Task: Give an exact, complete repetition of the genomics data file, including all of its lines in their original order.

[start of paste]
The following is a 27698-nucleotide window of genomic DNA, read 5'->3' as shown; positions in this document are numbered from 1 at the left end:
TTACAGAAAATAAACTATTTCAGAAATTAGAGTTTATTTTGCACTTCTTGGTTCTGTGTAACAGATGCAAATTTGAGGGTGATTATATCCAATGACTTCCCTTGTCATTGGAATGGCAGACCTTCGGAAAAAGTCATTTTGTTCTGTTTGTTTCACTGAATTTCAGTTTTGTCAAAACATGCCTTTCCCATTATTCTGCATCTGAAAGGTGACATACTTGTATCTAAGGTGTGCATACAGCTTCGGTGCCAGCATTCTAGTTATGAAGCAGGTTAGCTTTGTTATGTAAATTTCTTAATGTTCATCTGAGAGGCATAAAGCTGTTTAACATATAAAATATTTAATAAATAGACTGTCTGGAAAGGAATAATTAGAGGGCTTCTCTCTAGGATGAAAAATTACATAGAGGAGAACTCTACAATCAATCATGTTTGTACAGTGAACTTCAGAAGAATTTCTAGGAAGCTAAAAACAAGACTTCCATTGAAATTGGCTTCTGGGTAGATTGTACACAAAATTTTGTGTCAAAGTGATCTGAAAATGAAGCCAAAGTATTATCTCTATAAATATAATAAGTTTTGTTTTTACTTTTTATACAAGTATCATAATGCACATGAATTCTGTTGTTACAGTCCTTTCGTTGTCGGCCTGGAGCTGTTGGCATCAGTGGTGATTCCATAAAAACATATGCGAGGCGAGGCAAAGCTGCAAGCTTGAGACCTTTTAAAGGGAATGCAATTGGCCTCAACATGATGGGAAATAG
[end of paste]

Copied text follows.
The following is a 27698-nucleotide window of genomic DNA, read 5'->3' as shown; positions in this document are numbered from 1 at the left end:
TTACAGAAAATAAACTATTTCAGAAATTAGAGTTTATTTTGCACTTCTTGGTTCTGTGTAACAGATGCAAATTTGAGGGTGATTATATCCAATGACTTCCCTTGTCATTGGAATGGCAGACCTTCGGAAAAAGTCATTTTGTTCTGTTTGTTTCACTGAATTTCAGTTTTGTCAAAACATGCCTTTCCCATTATTCTGCATCTGAAAGGTGACATACTTGTATCTAAGGTGTGCATACAGCTTCGGTGCCAGCATTCTAGTTATGAAGCAGGTTAGCTTTGTTATGTAAATTTCTTAATGTTCATCTGAGAGGCATAAAGCTGTTTAACATATAAAATATTTAATAAATAGACTGTCTGGAAAGGAATAATTAGAGGGCTTCTCTCTAGGATGAAAAATTACATAGAGGAGAACTCTACAATCAATCATGTTTGTACAGTGAACTTCAGAAGAATTTCTAGGAAGCTAAAAACAAGACTTCCATTGAAATTGGCTTCTGGGTAGATTGTACACAAAATTTTGTGTCAAAGTGATCTGAAAATGAAGCCAAAGTATTATCTCTATAAATATAATAAGTTTTGTTTTTACTTTTTATACAAGTATCATAATGCACATGAATTCTGTTGTTACAGTCCTTTCGTTGTCGGCCTGGAGCTGTTGGCATCAGTGGTGATTCCATAAAAACATATGCGAGGCGAGGCAAAGCTGCAAGCTTGAGACCTTTTAAAGGGAATGCAATTGGCCTCAACATGATGGGAAATAG